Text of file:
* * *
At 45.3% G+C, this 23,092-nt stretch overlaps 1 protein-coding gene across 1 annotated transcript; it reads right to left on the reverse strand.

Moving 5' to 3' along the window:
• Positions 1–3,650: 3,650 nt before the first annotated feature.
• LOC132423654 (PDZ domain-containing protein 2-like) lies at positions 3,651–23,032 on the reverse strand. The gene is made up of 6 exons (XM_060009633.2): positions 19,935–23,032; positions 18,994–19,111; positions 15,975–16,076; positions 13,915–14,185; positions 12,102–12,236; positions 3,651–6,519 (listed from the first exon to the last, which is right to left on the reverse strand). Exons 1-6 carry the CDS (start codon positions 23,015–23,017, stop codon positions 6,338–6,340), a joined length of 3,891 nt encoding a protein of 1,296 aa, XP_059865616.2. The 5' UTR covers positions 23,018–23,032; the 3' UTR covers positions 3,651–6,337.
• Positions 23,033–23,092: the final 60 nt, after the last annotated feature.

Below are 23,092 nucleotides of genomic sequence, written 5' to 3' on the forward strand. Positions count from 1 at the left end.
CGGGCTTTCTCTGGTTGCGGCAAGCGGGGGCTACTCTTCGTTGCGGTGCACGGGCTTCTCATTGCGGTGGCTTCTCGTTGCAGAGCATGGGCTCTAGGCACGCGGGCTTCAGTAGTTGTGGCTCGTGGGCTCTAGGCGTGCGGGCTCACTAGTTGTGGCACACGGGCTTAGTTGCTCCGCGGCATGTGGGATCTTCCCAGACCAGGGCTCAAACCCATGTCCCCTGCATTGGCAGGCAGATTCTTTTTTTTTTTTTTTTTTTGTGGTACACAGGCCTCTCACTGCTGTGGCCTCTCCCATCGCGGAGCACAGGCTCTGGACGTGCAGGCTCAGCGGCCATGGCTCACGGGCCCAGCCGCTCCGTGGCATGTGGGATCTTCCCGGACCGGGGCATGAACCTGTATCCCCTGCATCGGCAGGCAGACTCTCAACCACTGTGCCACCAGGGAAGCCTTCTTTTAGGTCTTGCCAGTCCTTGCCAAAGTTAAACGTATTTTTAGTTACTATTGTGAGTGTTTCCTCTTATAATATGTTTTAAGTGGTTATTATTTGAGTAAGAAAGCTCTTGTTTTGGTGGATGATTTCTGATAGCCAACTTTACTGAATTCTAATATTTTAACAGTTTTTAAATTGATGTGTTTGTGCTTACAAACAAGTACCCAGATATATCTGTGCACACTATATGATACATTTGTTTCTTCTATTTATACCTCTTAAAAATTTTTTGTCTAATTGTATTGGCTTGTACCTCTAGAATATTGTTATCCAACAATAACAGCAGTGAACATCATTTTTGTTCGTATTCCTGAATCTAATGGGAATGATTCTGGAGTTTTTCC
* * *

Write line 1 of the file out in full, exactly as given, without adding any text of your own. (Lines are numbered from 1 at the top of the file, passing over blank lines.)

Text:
At 45.3% G+C, this 23,092-nt stretch overlaps 1 protein-coding gene across 1 annotated transcript; it reads right to left on the reverse strand.